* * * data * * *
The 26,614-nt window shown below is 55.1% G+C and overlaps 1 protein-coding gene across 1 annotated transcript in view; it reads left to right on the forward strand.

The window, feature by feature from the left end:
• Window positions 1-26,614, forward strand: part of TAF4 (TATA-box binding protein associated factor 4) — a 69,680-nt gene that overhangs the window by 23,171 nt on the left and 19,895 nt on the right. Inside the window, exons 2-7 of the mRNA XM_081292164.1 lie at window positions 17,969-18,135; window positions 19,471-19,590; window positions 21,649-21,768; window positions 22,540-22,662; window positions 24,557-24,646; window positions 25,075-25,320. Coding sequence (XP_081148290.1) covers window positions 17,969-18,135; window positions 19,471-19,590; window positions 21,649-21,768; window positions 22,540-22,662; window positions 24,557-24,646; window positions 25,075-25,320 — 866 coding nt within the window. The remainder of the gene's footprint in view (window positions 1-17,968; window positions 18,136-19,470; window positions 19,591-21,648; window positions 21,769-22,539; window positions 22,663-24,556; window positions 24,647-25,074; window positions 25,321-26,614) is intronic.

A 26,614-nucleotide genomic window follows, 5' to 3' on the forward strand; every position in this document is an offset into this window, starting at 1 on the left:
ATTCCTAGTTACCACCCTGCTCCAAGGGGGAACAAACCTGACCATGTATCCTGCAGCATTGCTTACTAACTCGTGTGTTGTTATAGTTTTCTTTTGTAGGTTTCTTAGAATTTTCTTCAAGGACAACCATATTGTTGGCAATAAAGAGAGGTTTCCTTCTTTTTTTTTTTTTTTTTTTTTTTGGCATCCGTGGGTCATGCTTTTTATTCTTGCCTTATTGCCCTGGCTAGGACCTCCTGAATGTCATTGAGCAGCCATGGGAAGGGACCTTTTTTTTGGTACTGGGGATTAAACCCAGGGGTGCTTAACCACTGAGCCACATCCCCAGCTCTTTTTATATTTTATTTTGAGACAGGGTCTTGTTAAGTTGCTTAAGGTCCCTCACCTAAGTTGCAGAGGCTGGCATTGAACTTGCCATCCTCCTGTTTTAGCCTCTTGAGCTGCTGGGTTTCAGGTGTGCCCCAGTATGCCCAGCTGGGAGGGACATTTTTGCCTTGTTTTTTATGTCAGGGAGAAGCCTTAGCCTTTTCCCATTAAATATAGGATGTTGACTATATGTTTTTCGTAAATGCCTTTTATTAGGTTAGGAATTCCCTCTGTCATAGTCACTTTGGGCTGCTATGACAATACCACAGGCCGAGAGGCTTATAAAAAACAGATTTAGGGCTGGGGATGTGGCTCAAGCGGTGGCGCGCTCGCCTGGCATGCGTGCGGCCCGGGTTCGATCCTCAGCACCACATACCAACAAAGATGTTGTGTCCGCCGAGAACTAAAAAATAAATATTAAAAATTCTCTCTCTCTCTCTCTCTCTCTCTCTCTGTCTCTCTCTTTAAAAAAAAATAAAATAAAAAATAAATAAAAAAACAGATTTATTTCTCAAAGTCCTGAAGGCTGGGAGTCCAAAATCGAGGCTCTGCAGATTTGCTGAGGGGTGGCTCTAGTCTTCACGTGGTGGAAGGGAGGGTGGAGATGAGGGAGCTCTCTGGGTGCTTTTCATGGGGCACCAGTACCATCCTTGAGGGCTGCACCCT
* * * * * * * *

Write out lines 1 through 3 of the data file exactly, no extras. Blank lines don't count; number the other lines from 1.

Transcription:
The 26,614-nt window shown below is 55.1% G+C and overlaps 1 protein-coding gene across 1 annotated transcript in view; it reads left to right on the forward strand.

The window, feature by feature from the left end:
• Window positions 1-26,614, forward strand: part of TAF4 (TATA-box binding protein associated factor 4) — a 69,680-nt gene that overhangs the window by 23,171 nt on the left and 19,895 nt on the right. Inside the window, exons 2-7 of the mRNA XM_081292164.1 lie at window positions 17,969-18,135; window positions 19,471-19,590; window positions 21,649-21,768; window positions 22,540-22,662; window positions 24,557-24,646; window positions 25,075-25,320. Coding sequence (XP_081148290.1) covers window positions 17,969-18,135; window positions 19,471-19,590; window positions 21,649-21,768; window positions 22,540-22,662; window positions 24,557-24,646; window positions 25,075-25,320 — 866 coding nt within the window. The remainder of the gene's footprint in view (window positions 1-17,968; window positions 18,136-19,470; window positions 19,591-21,648; window positions 21,769-22,539; window positions 22,663-24,556; window positions 24,647-25,074; window positions 25,321-26,614) is intronic.